IN this blog I am continuing my translation and re-reading of the first book of Psalms (1-41)
PSALM 30 A psalm and song at the dedication of the house: for David
I will uplift you in praise, Lord
For you have raised me up
And have not let my enemies gloat over me.
Lord my God, I asked and you restore me:
You have drawn up my life from Death,
You have revived me from my descent to the Pit.
You faithful ones, sing to the Lord
And give thanks when you remember his holiness!
For his anger is the blink of an eye
But his goodwill is lifelong;
Weeping stays over for the night
But joy arrives in the morning.
Yes, in my prosperity I said,
“I shall never be shaken.
Lord, by your goodwill you have made me stand
As firm as a mountain.”
Then you hid your face and I trembled.
Lord, I cried out to you
From the Lord God I looked for pity:
“What booty for you is my blood
If I descend to the Pit?
Will the dust give you thanks?
Will it declare your faithfulness?
Listen, Lord, and be good to me,
Be my defender!”
Oh now you have turned my dirge into dancing
You have removed my sackcloth
And clothed me with festivity;
So that my honour may sing to you
and not fall silent.
Lord my God, I will give thanks to you forever.
( translated emmock 2015)
The structure of this psalm which begins and ends with praise to the God who helps in time of trouble, while placing the trouble and the help in the middle section, says something about the expectation of the speaker, with regard to the life of faith: the faithful person should not expect that God will give uninterrupted good fortune. A mixture of good and bad fortune is presented as usual in the life of a God- fearing person. This is a deeper faith than one which expects unmixed blessings.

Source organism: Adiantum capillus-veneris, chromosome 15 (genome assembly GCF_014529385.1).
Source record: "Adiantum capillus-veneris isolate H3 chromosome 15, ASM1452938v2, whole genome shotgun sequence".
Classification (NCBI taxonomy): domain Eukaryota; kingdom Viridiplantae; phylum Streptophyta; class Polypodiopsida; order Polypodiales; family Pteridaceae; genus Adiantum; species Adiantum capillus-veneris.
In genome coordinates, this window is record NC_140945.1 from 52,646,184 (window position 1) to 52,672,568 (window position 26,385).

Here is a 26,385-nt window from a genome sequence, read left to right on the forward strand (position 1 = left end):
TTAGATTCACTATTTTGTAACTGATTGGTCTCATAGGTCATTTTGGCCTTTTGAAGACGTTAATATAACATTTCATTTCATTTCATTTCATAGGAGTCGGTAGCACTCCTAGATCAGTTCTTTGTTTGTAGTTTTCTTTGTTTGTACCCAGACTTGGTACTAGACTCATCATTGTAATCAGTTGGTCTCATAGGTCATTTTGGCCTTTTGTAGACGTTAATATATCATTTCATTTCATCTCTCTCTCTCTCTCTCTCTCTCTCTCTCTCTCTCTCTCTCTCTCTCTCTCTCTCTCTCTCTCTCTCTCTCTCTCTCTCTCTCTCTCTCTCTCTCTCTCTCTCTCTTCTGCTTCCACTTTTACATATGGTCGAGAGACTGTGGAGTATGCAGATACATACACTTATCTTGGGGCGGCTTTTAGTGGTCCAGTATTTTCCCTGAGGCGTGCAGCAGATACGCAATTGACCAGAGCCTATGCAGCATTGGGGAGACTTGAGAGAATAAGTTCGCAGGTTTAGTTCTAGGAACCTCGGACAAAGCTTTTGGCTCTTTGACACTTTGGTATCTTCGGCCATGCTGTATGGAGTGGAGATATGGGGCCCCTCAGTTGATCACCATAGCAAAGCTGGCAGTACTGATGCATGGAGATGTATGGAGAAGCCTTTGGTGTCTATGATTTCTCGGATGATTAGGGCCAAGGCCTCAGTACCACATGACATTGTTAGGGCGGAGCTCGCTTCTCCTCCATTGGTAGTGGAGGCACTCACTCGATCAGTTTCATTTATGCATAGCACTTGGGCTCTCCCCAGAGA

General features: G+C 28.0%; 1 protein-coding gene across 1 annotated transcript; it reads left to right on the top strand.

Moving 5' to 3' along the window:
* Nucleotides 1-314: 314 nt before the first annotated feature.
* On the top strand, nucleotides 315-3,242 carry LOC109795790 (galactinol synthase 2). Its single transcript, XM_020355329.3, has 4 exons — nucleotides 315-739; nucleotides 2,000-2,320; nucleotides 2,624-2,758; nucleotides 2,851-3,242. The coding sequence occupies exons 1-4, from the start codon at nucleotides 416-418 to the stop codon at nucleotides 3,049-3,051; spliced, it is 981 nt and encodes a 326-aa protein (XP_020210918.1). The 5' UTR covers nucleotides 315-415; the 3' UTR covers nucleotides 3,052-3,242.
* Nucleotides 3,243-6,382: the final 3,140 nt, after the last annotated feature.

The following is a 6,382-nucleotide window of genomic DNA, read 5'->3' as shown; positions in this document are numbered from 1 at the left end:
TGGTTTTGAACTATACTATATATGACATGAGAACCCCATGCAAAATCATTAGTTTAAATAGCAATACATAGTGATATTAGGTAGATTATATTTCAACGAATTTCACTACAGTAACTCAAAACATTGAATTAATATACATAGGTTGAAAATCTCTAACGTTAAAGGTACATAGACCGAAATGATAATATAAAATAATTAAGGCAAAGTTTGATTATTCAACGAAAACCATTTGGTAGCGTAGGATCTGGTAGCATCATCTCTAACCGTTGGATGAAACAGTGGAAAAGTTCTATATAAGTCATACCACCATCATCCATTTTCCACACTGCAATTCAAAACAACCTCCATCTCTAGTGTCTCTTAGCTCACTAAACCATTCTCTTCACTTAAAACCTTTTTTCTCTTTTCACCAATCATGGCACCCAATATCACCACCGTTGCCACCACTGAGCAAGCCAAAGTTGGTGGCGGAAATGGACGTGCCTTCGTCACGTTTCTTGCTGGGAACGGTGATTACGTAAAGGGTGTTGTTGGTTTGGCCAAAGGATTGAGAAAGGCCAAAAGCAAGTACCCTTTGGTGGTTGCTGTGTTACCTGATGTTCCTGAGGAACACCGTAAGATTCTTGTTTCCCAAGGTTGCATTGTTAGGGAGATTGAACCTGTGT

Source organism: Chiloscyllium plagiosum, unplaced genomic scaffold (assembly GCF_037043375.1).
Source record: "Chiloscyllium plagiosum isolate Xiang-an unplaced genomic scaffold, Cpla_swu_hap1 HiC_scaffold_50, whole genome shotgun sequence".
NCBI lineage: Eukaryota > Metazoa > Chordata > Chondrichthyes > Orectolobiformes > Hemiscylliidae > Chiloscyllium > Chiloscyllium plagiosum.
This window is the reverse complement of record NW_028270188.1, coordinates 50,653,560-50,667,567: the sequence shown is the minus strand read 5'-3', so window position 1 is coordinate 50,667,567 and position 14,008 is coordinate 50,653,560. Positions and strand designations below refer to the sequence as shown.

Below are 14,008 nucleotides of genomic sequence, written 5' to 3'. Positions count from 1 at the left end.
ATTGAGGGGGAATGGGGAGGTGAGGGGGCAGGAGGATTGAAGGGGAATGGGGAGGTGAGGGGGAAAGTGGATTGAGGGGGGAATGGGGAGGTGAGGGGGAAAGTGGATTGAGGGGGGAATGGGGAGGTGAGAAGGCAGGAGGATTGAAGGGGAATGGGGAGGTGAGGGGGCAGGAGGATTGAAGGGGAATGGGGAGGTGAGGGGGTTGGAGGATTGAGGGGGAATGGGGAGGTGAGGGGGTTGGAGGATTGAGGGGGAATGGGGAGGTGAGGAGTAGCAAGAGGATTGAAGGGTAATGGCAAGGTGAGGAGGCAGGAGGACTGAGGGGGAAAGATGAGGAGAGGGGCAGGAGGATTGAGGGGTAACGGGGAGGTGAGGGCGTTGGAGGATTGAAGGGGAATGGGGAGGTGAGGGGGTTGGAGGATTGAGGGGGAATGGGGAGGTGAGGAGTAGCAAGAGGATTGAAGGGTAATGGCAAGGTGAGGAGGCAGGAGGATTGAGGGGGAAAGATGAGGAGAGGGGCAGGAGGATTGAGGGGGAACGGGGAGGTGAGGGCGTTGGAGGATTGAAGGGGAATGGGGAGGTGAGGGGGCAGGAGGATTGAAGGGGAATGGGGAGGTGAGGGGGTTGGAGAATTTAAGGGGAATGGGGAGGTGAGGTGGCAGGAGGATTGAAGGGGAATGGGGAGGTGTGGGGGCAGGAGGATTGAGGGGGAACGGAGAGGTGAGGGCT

In fact the nature of God’s blessing is that it rescues his people from the Pit. The pattern of life under this God’s favour is beautifully summed up in the words:
his anger is the blink of an eye/ but his goodwill is lifelong; weeping stays over for a night/ but joy arrives in the morning
To imagine that one’s life is secure against this alteration is presumptuous; taking one’s prosperity for granted is an arrogance which will be shaken by events. The bad fortune is ascribed to the lord “hiding his face” a phrase drawn from court life, meaning the refusal of royal favour. In the psalms and the prophetic books of the Hebrew Bible these words are used to acknowledge that God permits both natural chaos and human wrongdoing. Sometimes God’s inattention may be attributed to one’s own sin; at other times, there appears to be no reason for it: it is what God does. This is a sophisticated theology which accepts, as does the book of Genesis, that chaos is not destroyed by God but rather incorporated in the structure of the cosmos. The waters of chaos still exist above and below the earth, the darkness balances the day.
Although God permits the trouble, his/her primary and overriding function is to rescue. One could put it more pointedly: only because God permits trouble can he be known as rescuer, saviour and defender.
For this reason God’s human partner can remind him/her that the partnership which God also enjoys will not exist if he allows the chaos to go too far: dead people are poor partners, so God better get on with his rescue!
There is realism and humour as well as trust in the partnership depicted by this psalm. It offers a helpful model of faith.